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Yahoo Goes Forward to the Past

 
 
 
 
 
 
 
 

By Samuel Greengard

These days, it's almost shocking when the news isn't shocking. But last week Yahoo! CEO Marissa Mayer took the shock 'o' meter to a new level. She issued a memo banning telecommuting beginning in June.

"To become the absolute best place to work, communication and collaboration will be important, so we need to be working side by side," she wrote. "Speed and quality are often sacrificed when we work from home."

What's next? Banning computers in favor of pen and paper? Blocking Twitter and Facebook?

Okay, I get the concept that people need sometimes need to work together face to face to innovate and produce outstanding results. If anything, there's too much of a tendency these days to believe that collaboration technology can replace face-to-face interactions. In reality, current solutions complement physical meetings or make it possible to interact when it otherwise wouldn't be possible.

Mayer may be a supermom who can go back to work only two weeks after delivering a baby, and she may have the clout and resources to create a fully furnished nursery in a room adjoining her office. But, alas, this isn't the norm, and it's certainly not scalable at Yahoo! or anywhere else.

More importantly, employees with children and some semblance of a life are likely to find this edict highly unpalatable—especially since Yahoo! and many other companies now demand 50, 60 or even 70-hour workweeks. Already, other tech firms are reporting that they're receiving résumés from disgruntled Yahoo! employees, and some of these companies are actively recruiting talent from Yahoo!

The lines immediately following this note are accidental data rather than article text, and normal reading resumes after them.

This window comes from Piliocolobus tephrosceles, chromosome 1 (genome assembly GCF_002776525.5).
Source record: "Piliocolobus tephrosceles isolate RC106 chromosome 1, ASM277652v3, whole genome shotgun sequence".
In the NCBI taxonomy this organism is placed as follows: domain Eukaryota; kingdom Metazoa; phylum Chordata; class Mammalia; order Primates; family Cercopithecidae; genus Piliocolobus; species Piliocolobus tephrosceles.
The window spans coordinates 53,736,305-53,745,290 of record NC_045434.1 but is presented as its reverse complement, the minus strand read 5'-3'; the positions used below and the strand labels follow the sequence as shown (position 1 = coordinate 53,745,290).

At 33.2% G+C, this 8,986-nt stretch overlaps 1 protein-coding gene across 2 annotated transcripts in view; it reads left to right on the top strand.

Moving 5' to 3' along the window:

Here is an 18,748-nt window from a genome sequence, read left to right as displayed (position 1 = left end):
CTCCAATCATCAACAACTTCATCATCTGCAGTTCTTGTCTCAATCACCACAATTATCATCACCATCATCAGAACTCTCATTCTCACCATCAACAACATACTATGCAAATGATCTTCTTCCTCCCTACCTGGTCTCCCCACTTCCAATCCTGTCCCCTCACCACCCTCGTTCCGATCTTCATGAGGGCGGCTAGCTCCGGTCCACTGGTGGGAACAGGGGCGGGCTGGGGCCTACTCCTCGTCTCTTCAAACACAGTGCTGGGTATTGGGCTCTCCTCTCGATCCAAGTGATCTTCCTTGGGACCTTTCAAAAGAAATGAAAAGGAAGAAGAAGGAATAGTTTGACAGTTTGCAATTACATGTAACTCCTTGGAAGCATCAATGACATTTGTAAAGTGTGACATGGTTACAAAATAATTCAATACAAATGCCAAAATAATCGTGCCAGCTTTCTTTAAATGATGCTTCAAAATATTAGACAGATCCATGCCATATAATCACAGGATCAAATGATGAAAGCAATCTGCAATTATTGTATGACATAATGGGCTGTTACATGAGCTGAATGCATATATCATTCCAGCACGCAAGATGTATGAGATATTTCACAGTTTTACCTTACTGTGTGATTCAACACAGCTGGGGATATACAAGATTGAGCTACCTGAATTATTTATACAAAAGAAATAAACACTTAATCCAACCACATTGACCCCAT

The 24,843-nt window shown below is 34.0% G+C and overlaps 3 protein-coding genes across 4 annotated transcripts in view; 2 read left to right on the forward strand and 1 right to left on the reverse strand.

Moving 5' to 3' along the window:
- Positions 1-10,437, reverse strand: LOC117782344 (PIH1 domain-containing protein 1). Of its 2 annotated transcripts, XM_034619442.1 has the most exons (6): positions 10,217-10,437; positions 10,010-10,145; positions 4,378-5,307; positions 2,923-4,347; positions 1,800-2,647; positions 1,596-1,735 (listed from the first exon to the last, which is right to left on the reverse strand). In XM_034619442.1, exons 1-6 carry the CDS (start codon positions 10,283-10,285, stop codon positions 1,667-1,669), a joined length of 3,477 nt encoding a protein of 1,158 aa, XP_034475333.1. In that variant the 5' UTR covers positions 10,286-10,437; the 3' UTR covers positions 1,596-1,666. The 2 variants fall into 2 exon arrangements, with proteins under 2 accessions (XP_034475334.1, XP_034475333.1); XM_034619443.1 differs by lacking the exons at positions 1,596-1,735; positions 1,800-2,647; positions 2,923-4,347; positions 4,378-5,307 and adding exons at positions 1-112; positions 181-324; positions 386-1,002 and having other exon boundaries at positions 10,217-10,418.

If Mayer believes that too many workers aren't as productive as they should be, how does corralling them in the office help? Heck, you can squander time wherever you are, whether inside or outside an office.

Memo to Ms. Mayer: There are sophisticated human resources performance management systems that can measure whatever a CEO wants to measure and track people's performance across the enterprise. Perhaps you should consider such a system?

In reality, telecommuting programs can save companies 10 to 15 percent in real estate overhead. They allow employees to have some degree of flexibility in today's OCD business world. And they can boost productivity by 10 percent or more while reducing turnover. These are pretty remarkable numbers and you can bet that telecommuting will continue to grow.

Of course, not every employee in every situation is suitable for an out-of-the-office experience. What's more, it's critical to establish sound policies and procedures for virtual workers. But flat out banning everyone, all the time is nothing less than a yahoo move.